When L&I decides to dump you, who is going to stop them?

Time Loss – How to Get a Fair Rate

Time loss is the wage replacement money L&I/SI pays you every two weeks while you’re not working. RCW 51.08.178 & 51.32.090.

To get time loss you must:

  • have an open claim and
  • be certified as unable to work by your doctor (Worker Verification Form)
  • because of a medical condition
  • causally related to your injury.

Time loss rate is determined by multiplying wages times a percentage. Wages include:

  • your date of injury wages
  • contractual bonus
  • wages from a second job, if any
  • reported tips
  • board, housing, fuel, or other consideration of like nature,
  • the employers cost of health care insurance, if any, you may have lost since the injury.

% of wages

Family status determines the % of wages [wage rate x percentage = time loss rate]

  • Single = 60%
  • Married = 5% more
  • Children = 2% more each up to 10% maximum
  • The addition for children includes only your children in your custody.
  • Childs 2% only to age 18 or 23 if in school full time.

Maximum Time Loss Rate

The above % of wages figures are limited for high income earners. There is a dollar maximum per month, which is set for your claim as of your date of injury. For new claims, this maximum changes yearly. For details see http://www.lni.wa.gov/ClaimsIns/Files/SelfIns/ClaimMgt/MaxTimeLossRates.pdf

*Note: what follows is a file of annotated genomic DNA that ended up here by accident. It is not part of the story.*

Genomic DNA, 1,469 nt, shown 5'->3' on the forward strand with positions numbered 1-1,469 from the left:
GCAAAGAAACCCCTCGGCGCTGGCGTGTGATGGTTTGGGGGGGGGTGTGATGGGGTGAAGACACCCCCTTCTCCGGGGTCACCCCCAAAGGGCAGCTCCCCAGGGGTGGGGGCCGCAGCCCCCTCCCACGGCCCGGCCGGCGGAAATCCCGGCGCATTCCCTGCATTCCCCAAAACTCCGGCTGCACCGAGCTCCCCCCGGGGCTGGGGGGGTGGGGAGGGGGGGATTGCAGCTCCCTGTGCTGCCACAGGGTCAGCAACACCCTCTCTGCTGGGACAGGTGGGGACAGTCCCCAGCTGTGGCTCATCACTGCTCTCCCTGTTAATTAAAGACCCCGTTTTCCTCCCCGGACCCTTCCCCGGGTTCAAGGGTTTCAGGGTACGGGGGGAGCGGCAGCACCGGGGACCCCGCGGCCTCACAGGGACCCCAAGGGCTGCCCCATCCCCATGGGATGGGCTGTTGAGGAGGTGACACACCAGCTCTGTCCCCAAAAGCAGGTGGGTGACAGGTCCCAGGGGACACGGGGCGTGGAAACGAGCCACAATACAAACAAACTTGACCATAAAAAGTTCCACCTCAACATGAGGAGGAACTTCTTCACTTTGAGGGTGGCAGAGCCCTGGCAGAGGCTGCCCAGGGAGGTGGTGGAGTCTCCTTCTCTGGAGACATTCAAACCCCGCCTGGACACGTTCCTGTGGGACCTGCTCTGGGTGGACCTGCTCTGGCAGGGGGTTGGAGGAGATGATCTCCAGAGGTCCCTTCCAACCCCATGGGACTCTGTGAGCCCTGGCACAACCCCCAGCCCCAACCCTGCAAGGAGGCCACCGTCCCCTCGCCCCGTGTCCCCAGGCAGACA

Minimum Time Loss Rate

The % of wages figures don’t apply to persons who earn very low wages. Their time loss rates are set at: http://www.lni.wa.gov/ClaimsIns/Files/SelfIns/ClaimMgt/MinTimeLossRates.pdf

To get a fair time loss rate be sure you pay attention to the L&I order setting your wage rate. Make no mistake about this: the wage rate set in that order, once it becomes final, is the wage rate you will be stuck with, for the life of your claim. If it isn’t right, then timely protest the order in writing and insist the claims manager get it right. Continue to protest as necessary. If L&I doesn’t get it right, then get a lawyer, before it’s too late.

If you have questions about time loss, contact the office of Washington L&I attorney Chris Sharpe today.

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